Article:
Magazine article Sunset

Victoria, Victoria

Magazine article Sunset

Victoria, Victoria

Article excerpt

* The moment the boat docks in Victoria's Inner Harbour, you know you've arrived in a different realm. The grand old Empress hotel rises up in front of you in all her Edwardian splendor. To the right, the imposing granite Parliament Buildings are a massive 19th-century tribute to the Commonwealth. And there, in front of the garden, Queen Victoria sits immortalized in bronze, inviting you and your family to come have your picture taken at her feet.

Since 1843, Victoria has been one of the great civilized outposts of western North America. Now the capital of British Columbia, with 300,000 in its metropolitan area, Victoria wears charm and tradition like a familiar hat. It's a wealthy city that knows how to live well, and as visitors consistently learn, it's a city that knows how to entertain.

In summer Victoria swarms with merry tourists. And you go there, in part, for this very hubbub. Large, flowery hanging baskets dangle from lampposts and the eaves of buildings. Buskers ply their song, mime, puppetry, and magic on nearly every street corner. Shoppers hurry about in search of British woolens, porcelain, shortbread, and antique silver. Carriages clip-clop down streets filled with picture-snapping families. Restaurants buzz. And the Victorians? They just smile with kindly Canadian reserve.

Unless you fly into Victoria, you'll arrive by water. B.C. Ferries' boats cross hourly from Tsawwassen on the mainland south of Vancouver to Swartz Bay, 20 miles north of Victoria. From Port Angeles, Washington, the M.V. Coho comes in four times daily and the Victoria Express three times. The Victoria Clipper zips up Puget Sound and across Juan de Fuca Strait from Seattle's Pier 69. In summer, the Washington State Ferry System crosses twice daily from Anacortes to Sidney, 17 miles north of Victoria.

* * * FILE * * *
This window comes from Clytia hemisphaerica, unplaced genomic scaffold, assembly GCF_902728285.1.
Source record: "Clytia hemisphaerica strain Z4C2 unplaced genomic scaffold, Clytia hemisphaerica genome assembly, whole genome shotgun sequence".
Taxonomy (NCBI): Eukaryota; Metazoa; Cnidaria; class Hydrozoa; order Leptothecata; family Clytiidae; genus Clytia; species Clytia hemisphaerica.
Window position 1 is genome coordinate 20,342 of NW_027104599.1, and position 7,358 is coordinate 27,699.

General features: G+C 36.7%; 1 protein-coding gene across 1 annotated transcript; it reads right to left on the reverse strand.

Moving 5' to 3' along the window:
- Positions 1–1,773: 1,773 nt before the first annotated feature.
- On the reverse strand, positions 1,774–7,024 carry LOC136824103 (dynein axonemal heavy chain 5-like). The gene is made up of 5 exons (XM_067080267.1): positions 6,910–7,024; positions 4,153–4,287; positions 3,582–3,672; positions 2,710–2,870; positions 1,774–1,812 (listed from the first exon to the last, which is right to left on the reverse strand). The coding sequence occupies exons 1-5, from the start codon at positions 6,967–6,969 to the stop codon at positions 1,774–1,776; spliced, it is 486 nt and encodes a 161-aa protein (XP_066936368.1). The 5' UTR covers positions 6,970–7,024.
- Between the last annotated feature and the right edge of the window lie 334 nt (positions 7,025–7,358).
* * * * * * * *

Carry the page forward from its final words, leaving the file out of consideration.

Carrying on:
In short, Victoria is lively and interesting, easy to reach, and reasonably priced (the exchange rate at press time is $1.48 Canadian to $1 U.S.)-the perfect combination for a long weekend. Why not go now?

Prices are in U.S.. dollars. Area code is 250 unless noted.

friday

Breakfast and the breakwater. Take your morning meal at the Ogden Point Cafe (199 Dallas Rd.; 386-8080), a brisk 20-minute walk or $3 cab ride from the Empress. Then traverse the walkway atop the Ogden Point Breakwater-the jetty that marks the entrance to Victoria Harbour.

Art and politics. Walk or take a cab back to the Parliament Buildings (501 Belleville St.; 3873046) for a free 40-minute tour of the complex. Then walk out the front door and across the street to the Royal British Columbia Museum (675 Belleville; 387-2101).

You won't be able to see everything, so focus first on the excellent Northwest Coast Indian collection and longhouse.

Tea and company. Make lunch out of tea at the Empress hotel (12:30-5; $28; 721 Government St.; 384-8111), where fresh fruit, scones, clotted cream, preserves, sandwiches, pastries, and tea are served daily Though $28 may sound pricey, it's worth the splurge for the grand surroundings and people-watching alone. Leave the Empress and cross Government Street to the promenade along the Inner Harbour to watch the city scene.

Window-shopping. Walk north on Government Street, stopping at shops selling everything from tartans to tobacco, all representative of Victoria's British heritage. A right turn on Fort Street leads up famous Antique Row Chinatown and chow. Continue north on Government Street to reach Chinatown, where you can enjoy creatively prepared Vancouver Island fare at Suze Lounge and Restaurant (515 Yates St. …

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